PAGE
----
UBC Theses and Dissertations

UBC Theses Logo

UBC Theses and Dissertations

Liquid-liquid mass transfer in cocurrent pipe flow Watkinson, Alan Paul

Abstract

Mass transfer between n-butanol and water has been studied in cocurrent pipeline flow. The apparatus consisted of a feed nozzle, a glass pipe contactor and a gravity settler. Compositions were determined by refractive index measurements. The variables studied were mass input ratio, total flow rate and contactor length. Pressure drop and holdup ratio also have been determined as a function of input ratio and total flow rate. Phase NTU's, determined directly by a method proposed by Colburn and Welsh (10), were found to correlate with individual phase velocities and also were dependent on the input ratio and the contactor length. Mass transfer stage efficiencies varied from near zero to nearly one-hundred per cent. The magnitude of the end effects was estimated by measuring the amount of mass transfer that occurred with virtually zero contactor length before settling. End effects were large. The pipeline contactor was compared to other experimental liquid-liquid extraction devices described in the literature, and was found to be superior in terms of "contactor effectiveness" and energy requirements.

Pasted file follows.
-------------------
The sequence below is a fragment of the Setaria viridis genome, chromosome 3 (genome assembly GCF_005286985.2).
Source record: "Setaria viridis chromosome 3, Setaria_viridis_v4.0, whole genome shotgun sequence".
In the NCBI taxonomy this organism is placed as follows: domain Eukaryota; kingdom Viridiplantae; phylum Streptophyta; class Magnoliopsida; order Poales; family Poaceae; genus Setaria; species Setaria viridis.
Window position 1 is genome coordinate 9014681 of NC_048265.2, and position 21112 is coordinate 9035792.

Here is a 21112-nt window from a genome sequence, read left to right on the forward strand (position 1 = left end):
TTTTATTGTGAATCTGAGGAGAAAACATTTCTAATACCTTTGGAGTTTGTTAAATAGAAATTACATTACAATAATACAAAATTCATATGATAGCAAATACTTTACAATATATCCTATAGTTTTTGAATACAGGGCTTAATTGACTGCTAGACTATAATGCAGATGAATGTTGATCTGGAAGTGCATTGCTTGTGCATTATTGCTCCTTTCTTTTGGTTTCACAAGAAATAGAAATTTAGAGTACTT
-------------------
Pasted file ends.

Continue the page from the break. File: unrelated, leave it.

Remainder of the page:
Item Media

Item Citations and Data

License

For non-commercial purposes only, such as research, private study and education. Additional conditions apply, see Terms of Use https://open.library.ubc.ca/terms_of_use.

Usage Statistics